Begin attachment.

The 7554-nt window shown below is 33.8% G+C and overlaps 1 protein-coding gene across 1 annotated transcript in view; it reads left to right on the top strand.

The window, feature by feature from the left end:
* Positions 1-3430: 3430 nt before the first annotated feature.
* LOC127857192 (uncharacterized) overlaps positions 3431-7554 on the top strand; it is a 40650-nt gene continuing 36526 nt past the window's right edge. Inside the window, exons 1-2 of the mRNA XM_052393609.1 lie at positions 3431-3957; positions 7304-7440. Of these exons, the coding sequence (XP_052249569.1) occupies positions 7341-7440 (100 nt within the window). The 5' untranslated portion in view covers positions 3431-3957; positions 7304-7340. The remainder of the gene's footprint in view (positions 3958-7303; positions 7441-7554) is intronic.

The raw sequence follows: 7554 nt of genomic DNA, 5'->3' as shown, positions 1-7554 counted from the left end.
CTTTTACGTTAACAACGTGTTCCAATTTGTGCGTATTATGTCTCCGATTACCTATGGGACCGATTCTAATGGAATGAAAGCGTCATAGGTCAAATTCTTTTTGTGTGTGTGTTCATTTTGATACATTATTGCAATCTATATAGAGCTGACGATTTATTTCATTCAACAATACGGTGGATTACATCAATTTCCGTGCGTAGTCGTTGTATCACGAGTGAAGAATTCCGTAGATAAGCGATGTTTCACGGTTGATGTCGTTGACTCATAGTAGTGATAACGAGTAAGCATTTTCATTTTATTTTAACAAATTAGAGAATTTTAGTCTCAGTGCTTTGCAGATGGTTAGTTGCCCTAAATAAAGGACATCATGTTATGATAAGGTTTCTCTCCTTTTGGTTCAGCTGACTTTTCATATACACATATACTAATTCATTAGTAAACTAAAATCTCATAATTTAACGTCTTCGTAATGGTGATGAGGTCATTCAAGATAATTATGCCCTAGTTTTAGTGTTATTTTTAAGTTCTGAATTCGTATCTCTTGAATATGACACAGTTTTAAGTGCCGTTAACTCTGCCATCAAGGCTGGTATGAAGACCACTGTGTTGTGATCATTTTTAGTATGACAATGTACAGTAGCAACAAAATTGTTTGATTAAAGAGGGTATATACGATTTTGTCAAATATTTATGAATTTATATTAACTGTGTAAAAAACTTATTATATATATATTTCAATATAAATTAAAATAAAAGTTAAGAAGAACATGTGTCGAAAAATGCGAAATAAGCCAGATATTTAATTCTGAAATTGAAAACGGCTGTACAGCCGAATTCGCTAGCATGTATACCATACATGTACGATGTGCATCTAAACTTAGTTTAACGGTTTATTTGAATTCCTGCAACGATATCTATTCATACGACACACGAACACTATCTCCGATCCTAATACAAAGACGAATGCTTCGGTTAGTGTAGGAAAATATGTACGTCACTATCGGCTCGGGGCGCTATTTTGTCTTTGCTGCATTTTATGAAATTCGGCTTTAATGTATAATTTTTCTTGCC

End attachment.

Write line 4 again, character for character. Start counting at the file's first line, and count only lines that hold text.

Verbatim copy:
* LOC127857192 (uncharacterized) overlaps positions 3431-7554 on the top strand; it is a 40650-nt gene continuing 36526 nt past the window's right edge. Inside the window, exons 1-2 of the mRNA XM_052393609.1 lie at positions 3431-3957; positions 7304-7440. Of these exons, the coding sequence (XP_052249569.1) occupies positions 7341-7440 (100 nt within the window). The 5' untranslated portion in view covers positions 3431-3957; positions 7304-7340. The remainder of the gene's footprint in view (positions 3958-7303; positions 7441-7554) is intronic.